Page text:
Ancient Egyptian city unearthed near Luxor
A lost city has now been discovered near Luxor in Egypt. The history of the city dates back to 3,500 years ago, and according to experts, the city was supposed to be part of a palace built for the jubilee of Amenhotep III, the Pharaoh of Maggot, who ruled somewhere between 1386 and 1353 BC.
The city was discovered again in September last year near the Colossi of Memnon. Aside from the palace, you also have administrative buildings and a temple dedicated to the god Amun and also the desert altar of Kom al-Sammak. It was discovered that there was also a festive lake known here as Briket Habu, along with a settlement of homes and workshops.
This lost city is built mostly with uncut clay bricks and is compared to ancient Egyptian Pompeii. Village Street can still be seen and walked as it did 35,000 years ago. According to Peter Lacovara, director of the Ancient Egyptian Heritage and Antiquities Fund, the city has been well preserved and thus a delight for explorers.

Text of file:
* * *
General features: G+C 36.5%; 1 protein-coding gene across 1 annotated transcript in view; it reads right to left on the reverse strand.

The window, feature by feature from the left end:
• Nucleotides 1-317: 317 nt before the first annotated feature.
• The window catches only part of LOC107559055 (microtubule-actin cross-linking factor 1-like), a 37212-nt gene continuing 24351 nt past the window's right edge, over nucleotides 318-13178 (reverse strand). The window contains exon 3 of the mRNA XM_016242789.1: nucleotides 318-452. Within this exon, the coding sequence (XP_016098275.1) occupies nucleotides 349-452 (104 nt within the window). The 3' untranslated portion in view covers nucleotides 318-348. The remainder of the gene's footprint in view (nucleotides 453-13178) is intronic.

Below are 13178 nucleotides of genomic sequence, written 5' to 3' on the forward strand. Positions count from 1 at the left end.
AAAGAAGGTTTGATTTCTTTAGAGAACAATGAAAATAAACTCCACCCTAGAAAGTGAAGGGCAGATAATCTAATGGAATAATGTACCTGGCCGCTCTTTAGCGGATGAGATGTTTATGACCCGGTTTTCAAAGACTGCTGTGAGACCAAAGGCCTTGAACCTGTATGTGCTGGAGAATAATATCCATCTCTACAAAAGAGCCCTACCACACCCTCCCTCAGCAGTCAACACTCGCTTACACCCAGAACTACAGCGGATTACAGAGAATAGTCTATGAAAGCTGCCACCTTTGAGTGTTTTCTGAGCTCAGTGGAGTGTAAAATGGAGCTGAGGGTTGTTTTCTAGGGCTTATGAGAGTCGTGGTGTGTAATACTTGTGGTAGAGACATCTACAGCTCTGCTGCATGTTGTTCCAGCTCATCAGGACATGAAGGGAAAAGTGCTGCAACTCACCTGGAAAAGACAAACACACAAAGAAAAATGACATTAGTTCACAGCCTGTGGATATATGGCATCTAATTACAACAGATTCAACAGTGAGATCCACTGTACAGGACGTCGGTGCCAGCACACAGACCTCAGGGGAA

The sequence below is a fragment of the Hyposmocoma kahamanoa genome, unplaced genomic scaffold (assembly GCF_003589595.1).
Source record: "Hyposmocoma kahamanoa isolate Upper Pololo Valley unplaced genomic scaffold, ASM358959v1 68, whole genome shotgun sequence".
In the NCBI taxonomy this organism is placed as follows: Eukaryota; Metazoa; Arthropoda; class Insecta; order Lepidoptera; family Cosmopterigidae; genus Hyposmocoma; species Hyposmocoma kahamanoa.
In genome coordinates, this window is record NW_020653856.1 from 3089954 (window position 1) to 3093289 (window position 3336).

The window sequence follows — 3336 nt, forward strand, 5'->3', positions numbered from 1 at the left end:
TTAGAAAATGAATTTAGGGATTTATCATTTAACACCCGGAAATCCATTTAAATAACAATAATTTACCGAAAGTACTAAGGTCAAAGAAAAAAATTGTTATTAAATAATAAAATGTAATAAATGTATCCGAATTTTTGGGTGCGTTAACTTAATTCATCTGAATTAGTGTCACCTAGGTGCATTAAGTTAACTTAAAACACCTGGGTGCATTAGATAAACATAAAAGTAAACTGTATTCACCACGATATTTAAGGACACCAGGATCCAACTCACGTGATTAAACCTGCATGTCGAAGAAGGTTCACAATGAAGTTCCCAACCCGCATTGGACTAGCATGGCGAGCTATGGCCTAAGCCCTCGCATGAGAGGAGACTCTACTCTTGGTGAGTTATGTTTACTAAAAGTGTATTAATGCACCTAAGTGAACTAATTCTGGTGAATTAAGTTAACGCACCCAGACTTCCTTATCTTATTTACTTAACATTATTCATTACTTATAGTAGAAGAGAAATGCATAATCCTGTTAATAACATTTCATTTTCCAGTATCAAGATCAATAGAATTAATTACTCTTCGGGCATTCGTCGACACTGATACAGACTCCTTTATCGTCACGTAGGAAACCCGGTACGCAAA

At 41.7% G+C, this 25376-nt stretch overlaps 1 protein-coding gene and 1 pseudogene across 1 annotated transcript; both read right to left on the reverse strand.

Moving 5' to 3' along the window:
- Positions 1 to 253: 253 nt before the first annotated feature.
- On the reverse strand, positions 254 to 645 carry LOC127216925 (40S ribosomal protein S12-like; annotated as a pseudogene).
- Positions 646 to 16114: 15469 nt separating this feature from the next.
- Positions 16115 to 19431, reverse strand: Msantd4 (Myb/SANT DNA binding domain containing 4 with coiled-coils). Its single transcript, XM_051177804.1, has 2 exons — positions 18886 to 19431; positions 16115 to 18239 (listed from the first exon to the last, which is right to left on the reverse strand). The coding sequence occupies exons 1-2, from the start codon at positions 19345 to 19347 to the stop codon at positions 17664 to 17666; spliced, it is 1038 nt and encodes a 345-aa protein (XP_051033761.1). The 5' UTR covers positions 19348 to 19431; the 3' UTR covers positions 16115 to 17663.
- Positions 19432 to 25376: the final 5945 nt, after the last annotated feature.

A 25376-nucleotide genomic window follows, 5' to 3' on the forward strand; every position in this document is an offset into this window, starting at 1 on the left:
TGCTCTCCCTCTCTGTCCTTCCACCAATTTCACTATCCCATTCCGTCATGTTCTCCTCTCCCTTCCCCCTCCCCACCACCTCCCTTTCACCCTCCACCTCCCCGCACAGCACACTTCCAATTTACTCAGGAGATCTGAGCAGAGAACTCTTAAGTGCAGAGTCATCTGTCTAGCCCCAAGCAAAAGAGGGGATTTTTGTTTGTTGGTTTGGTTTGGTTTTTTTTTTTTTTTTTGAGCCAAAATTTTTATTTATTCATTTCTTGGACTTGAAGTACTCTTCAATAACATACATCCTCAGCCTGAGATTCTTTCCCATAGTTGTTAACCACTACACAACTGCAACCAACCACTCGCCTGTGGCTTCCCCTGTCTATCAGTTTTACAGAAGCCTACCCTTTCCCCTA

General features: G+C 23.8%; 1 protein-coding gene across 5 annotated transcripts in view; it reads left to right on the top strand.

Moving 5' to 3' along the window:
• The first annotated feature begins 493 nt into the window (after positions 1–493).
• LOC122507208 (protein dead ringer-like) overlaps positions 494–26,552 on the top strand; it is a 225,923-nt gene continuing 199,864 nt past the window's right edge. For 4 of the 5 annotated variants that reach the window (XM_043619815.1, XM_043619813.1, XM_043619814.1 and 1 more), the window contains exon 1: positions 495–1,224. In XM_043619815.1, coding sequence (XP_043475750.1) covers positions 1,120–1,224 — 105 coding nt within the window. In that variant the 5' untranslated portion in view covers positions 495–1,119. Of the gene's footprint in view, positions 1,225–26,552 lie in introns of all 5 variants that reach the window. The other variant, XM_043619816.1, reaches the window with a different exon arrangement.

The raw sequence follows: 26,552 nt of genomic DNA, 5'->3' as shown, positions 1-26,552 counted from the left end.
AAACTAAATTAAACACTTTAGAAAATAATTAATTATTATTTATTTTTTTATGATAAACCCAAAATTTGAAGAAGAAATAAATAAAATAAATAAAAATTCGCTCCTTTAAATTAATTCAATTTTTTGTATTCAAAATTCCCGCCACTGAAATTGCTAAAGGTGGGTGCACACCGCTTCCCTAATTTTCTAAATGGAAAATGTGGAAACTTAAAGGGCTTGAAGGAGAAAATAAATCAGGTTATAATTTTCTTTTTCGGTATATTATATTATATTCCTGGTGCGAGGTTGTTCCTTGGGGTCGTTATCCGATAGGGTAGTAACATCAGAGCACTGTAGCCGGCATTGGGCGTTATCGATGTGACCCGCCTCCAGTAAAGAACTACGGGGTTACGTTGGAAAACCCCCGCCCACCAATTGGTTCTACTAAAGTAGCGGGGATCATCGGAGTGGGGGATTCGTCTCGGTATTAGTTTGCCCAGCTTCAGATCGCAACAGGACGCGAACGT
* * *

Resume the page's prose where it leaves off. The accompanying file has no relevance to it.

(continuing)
In fact, some homes have been preserved up to three meters high, with their contents remaining intact. So you can see the kitchen and even crockery. The vessels contain inscriptions calling the settlement the emergence of Aten. Other inscriptions include the dazzling domain name of Aton, which is the temple built by Amenhotep's son, Akhenaten.
With a lot of discoveries, this indicates that the archeology of this region was really rich, but all of it needs to be largely protected and preserved.
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